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llevarse calabazas

English translation: fail

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16:39 Mar 6, 2002
Spanish to English translations [Non-PRO]
Spanish term or phrase: llevarse calabazas
Br. Eng. native speakers, please. I need a similarly colloquial Br. equivalent to refer to failing an academic course.
xxxJon Zuber
English translation:fail
Explanation:
Flunk is widely used, but it is really an Americanism. Google shows 36,000 hits for 'flunk' but only 500 odd of these are on UK sites.

I don't know of any standard British colloquialism and have always heard the word 'fail' used in this context.

As with flunk you can use it either way round - I failed the course, or the examiner failed me.

Experience: British native speaker and survivor of the UK education system...
Selected response from:

xxxtramont
Grading comment
Thanks, tramont. I did in fact wind up using "flunk" but with misgivings; my impression is that it will be understood —especially since the context immediately following makes it clear— but will register on readers as an Americanism.
4 KudoZ points were awarded for this answer

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Summary of answers provided
4 +4to flunk a class
MIGUEL JIMENEZ
4 +2flunk the courseJosé Luis Villanueva-Senchuk
4 +1failxxxtramont


  

Answers


8 mins   confidence: Answerer confidence 4/5Answerer confidence 4/5 peer agreement (net): +4
to flunk a class


Explanation:
miguel

MIGUEL JIMENEZ
Local time: 13:53
Native speaker of: Native in SpanishSpanish
PRO pts in pair: 151

Peer comments on this answer (and responses from the answerer)
agree  jafroome: spot on
1 min

agree  FionaBrind
4 mins

agree  laurab: ex. to flunk italian, or also to fail
20 mins

agree  Colin Brayton
23 mins

agree  Thomas Collins
2 hrs

disagree  Ed Murphy: "Flunk" is American.
2 hrs
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8 mins   confidence: Answerer confidence 4/5Answerer confidence 4/5 peer agreement (net): +2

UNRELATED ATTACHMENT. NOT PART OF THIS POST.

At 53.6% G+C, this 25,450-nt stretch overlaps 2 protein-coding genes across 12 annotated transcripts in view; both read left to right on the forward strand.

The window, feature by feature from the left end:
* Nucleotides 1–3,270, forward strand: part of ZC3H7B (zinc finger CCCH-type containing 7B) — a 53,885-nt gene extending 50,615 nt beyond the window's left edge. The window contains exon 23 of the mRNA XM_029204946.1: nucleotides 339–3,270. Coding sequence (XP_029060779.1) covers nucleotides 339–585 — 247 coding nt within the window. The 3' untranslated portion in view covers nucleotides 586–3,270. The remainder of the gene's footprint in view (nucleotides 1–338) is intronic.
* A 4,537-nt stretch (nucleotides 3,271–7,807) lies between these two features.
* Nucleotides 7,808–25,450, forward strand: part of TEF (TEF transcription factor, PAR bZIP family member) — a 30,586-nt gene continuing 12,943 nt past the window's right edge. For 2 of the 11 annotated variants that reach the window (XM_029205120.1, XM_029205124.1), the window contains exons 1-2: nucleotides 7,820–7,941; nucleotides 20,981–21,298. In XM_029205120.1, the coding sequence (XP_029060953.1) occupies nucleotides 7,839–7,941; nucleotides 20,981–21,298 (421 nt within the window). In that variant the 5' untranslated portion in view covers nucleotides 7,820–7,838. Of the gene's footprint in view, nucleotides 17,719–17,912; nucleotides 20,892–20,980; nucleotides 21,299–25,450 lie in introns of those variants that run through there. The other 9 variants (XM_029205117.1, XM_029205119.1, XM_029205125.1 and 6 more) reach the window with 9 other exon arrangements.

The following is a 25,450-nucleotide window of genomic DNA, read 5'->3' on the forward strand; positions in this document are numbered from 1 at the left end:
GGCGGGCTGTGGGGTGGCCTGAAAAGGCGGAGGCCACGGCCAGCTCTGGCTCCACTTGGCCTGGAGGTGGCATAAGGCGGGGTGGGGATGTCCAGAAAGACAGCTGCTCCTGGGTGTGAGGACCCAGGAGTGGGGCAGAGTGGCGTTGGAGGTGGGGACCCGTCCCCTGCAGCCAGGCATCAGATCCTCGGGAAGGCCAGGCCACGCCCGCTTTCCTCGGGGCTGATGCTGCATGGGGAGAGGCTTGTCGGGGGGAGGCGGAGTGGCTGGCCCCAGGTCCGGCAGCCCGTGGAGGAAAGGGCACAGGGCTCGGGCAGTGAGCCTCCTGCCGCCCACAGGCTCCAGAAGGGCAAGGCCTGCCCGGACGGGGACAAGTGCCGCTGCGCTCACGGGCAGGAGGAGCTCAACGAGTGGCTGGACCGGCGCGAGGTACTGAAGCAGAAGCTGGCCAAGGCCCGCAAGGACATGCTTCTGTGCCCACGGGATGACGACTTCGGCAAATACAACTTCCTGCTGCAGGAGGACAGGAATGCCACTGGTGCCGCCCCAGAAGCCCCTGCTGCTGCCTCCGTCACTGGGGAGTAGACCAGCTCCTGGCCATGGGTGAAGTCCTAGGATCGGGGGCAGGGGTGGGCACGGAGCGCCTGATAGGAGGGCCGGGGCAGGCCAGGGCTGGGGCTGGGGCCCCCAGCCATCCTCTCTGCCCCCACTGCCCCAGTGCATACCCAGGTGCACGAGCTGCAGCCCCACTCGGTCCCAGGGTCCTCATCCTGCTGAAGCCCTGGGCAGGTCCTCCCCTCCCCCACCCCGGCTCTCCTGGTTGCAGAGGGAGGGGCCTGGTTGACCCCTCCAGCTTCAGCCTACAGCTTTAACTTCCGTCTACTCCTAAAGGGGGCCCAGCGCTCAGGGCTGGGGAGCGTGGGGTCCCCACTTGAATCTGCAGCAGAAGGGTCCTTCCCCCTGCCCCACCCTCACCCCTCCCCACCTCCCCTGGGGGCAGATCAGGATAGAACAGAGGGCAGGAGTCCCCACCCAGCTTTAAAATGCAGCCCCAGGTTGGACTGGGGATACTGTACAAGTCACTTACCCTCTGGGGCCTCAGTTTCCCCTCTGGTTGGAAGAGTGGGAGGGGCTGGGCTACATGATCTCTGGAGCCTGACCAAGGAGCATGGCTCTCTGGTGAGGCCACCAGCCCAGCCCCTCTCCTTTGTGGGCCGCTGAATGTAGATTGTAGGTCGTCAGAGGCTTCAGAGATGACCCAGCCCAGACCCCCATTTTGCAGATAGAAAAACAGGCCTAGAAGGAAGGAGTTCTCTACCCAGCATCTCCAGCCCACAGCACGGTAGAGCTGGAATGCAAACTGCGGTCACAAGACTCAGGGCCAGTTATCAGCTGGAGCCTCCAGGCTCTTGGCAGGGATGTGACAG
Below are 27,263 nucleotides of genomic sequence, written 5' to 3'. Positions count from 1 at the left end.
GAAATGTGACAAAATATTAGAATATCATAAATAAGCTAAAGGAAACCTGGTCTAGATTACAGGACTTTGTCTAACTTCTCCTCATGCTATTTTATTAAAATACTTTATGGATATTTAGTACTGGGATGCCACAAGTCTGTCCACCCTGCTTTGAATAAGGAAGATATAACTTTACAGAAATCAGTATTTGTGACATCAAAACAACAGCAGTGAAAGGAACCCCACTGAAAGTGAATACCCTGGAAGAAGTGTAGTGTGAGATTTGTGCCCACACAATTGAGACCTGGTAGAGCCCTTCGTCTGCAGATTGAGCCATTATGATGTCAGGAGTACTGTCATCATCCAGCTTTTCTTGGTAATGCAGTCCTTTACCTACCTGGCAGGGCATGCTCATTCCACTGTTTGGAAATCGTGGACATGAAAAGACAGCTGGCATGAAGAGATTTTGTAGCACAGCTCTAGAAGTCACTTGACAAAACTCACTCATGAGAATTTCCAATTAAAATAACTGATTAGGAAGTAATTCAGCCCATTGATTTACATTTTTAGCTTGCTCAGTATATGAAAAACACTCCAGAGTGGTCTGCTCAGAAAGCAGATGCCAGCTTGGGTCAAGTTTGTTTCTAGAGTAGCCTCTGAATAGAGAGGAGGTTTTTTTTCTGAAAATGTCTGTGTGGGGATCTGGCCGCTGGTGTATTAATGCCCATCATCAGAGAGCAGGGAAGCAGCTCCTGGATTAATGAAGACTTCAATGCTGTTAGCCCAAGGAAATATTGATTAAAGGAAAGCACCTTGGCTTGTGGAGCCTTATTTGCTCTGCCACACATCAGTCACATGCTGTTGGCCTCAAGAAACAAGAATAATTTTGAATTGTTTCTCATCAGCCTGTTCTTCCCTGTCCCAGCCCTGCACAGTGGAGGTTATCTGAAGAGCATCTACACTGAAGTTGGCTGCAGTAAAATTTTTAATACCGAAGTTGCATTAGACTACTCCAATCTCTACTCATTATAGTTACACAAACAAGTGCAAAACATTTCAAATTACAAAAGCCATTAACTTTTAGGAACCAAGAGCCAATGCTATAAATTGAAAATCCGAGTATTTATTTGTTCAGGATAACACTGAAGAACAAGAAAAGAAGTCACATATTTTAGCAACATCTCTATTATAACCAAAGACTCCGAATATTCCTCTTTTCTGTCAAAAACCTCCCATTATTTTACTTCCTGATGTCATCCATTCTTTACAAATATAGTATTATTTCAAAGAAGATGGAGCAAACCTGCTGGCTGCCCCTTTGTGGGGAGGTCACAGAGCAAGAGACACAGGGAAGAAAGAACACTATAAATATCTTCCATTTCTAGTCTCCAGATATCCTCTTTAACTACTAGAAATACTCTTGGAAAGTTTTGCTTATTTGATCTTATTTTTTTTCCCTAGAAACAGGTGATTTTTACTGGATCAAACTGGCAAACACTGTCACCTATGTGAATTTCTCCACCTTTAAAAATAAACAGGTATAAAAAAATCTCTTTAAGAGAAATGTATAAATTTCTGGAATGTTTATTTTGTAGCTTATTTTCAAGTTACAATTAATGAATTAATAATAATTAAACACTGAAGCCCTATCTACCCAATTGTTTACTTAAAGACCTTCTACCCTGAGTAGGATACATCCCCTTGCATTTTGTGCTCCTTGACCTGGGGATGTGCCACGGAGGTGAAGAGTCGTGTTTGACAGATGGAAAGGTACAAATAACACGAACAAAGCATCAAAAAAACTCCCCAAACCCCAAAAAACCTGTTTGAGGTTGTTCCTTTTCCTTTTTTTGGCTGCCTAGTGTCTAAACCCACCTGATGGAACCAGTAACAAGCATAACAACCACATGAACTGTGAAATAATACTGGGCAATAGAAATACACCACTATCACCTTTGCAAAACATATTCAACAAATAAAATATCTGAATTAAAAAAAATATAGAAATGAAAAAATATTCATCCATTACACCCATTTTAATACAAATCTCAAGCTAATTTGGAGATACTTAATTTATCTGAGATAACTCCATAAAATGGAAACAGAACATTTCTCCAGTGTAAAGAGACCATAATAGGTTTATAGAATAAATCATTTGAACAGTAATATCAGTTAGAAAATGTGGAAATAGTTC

flunk the course


Explanation:
Suerte,
JL

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Note added at 2002-03-06 16:48:58 (GMT)
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Equivalente a \'catear\' en España :-))

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Note added at 2002-03-06 17:09:57 (GMT)
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UK source as requested:
\"be used as a middle-class missile defence system, powerfully ... skills: a quarter of British graduates are in posts ... always be people who flunk school but...\"
www.guardian.co.uk/Archive/Article/0,4273,4186770,00.html

José Luis Villanueva-Senchuk
Argentina
Local time: 14:53
Native speaker of: Native in SpanishSpanish, Native in EnglishEnglish
PRO pts in pair: 1050

Peer comments on this answer (and responses from the answerer)
agree  Rafa Lombardino
1 min
  -> Tks

agree  Colin Brayton
23 mins
  -> Cheers!
Login to enter a peer comment (or grade)

1 hr   confidence: Answerer confidence 4/5Answerer confidence 4/5 peer agreement (net): +1
fail


Explanation:
Flunk is widely used, but it is really an Americanism. Google shows 36,000 hits for 'flunk' but only 500 odd of these are on UK sites.

I don't know of any standard British colloquialism and have always heard the word 'fail' used in this context.

As with flunk you can use it either way round - I failed the course, or the examiner failed me.

Experience: British native speaker and survivor of the UK education system...

xxxtramont
PRO pts in pair: 31
Grading comment
Thanks, tramont. I did in fact wind up using "flunk" but with misgivings; my impression is that it will be understood —especially since the context immediately following makes it clear— but will register on readers as an Americanism.

Peer comments on this answer (and responses from the answerer)
agree  Ed Murphy: Completely.
1 hr
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